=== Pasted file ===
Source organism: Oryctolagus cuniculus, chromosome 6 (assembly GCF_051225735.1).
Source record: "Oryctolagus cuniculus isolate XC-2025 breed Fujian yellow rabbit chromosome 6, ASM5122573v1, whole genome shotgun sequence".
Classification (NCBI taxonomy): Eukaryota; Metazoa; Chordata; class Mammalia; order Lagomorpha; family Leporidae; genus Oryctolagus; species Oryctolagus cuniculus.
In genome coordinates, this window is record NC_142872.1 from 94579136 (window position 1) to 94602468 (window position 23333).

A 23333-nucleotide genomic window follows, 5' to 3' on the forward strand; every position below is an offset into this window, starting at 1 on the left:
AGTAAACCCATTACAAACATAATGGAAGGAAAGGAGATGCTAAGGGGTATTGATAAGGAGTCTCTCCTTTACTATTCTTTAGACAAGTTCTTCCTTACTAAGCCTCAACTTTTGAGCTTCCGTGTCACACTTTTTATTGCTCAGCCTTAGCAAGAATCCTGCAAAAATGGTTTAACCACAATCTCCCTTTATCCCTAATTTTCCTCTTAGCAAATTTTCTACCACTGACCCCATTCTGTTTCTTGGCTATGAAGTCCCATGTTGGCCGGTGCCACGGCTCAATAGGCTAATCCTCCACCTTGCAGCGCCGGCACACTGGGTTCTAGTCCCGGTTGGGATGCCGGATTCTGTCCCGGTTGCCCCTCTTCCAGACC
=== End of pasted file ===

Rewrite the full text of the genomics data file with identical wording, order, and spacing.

Source organism: Oryctolagus cuniculus, chromosome 6 (assembly GCF_051225735.1).
Source record: "Oryctolagus cuniculus isolate XC-2025 breed Fujian yellow rabbit chromosome 6, ASM5122573v1, whole genome shotgun sequence".
Classification (NCBI taxonomy): Eukaryota; Metazoa; Chordata; class Mammalia; order Lagomorpha; family Leporidae; genus Oryctolagus; species Oryctolagus cuniculus.
In genome coordinates, this window is record NC_142872.1 from 94579136 (window position 1) to 94602468 (window position 23333).

A 23333-nucleotide genomic window follows, 5' to 3' on the forward strand; every position below is an offset into this window, starting at 1 on the left:
AGTAAACCCATTACAAACATAATGGAAGGAAAGGAGATGCTAAGGGGTATTGATAAGGAGTCTCTCCTTTACTATTCTTTAGACAAGTTCTTCCTTACTAAGCCTCAACTTTTGAGCTTCCGTGTCACACTTTTTATTGCTCAGCCTTAGCAAGAATCCTGCAAAAATGGTTTAACCACAATCTCCCTTTATCCCTAATTTTCCTCTTAGCAAATTTTCTACCACTGACCCCATTCTGTTTCTTGGCTATGAAGTCCCATGTTGGCCGGTGCCACGGCTCAATAGGCTAATCCTCCACCTTGCAGCGCCGGCACACTGGGTTCTAGTCCCGGTTGGGATGCCGGATTCTGTCCCGGTTGCCCCTCTTCCAGACC